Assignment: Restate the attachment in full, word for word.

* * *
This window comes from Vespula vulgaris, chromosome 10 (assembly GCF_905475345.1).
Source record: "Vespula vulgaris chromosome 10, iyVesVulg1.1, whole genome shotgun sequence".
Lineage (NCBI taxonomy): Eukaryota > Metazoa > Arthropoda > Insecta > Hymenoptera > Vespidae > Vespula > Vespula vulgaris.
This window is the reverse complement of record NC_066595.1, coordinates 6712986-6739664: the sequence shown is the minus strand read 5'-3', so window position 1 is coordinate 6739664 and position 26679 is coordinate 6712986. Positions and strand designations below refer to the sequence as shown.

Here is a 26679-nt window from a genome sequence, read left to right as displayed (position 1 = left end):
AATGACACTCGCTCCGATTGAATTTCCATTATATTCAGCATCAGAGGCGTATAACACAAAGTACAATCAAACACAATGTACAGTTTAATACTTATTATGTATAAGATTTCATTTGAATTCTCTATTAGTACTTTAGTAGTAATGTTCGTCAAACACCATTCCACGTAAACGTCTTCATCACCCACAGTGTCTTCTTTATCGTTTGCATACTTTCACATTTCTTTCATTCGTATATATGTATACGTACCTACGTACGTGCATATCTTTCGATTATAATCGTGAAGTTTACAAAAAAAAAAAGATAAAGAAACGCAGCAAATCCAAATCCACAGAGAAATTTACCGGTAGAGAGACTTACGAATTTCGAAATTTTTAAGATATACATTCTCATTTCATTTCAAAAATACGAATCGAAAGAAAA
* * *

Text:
This window comes from Vespula vulgaris, chromosome 10 (assembly GCF_905475345.1).
Source record: "Vespula vulgaris chromosome 10, iyVesVulg1.1, whole genome shotgun sequence".
Lineage (NCBI taxonomy): Eukaryota > Metazoa > Arthropoda > Insecta > Hymenoptera > Vespidae > Vespula > Vespula vulgaris.
This window is the reverse complement of record NC_066595.1, coordinates 6712986-6739664: the sequence shown is the minus strand read 5'-3', so window position 1 is coordinate 6739664 and position 26679 is coordinate 6712986. Positions and strand designations below refer to the sequence as shown.

Here is a 26679-nt window from a genome sequence, read left to right as displayed (position 1 = left end):
AATGACACTCGCTCCGATTGAATTTCCATTATATTCAGCATCAGAGGCGTATAACACAAAGTACAATCAAACACAATGTACAGTTTAATACTTATTATGTATAAGATTTCATTTGAATTCTCTATTAGTACTTTAGTAGTAATGTTCGTCAAACACCATTCCACGTAAACGTCTTCATCACCCACAGTGTCTTCTTTATCGTTTGCATACTTTCACATTTCTTTCATTCGTATATATGTATACGTACCTACGTACGTGCATATCTTTCGATTATAATCGTGAAGTTTACAAAAAAAAAAAGATAAAGAAACGCAGCAAATCCAAATCCACAGAGAAATTTACCGGTAGAGAGACTTACGAATTTCGAAATTTTTAAGATATACATTCTCATTTCATTTCAAAAATACGAATCGAAAGAAAA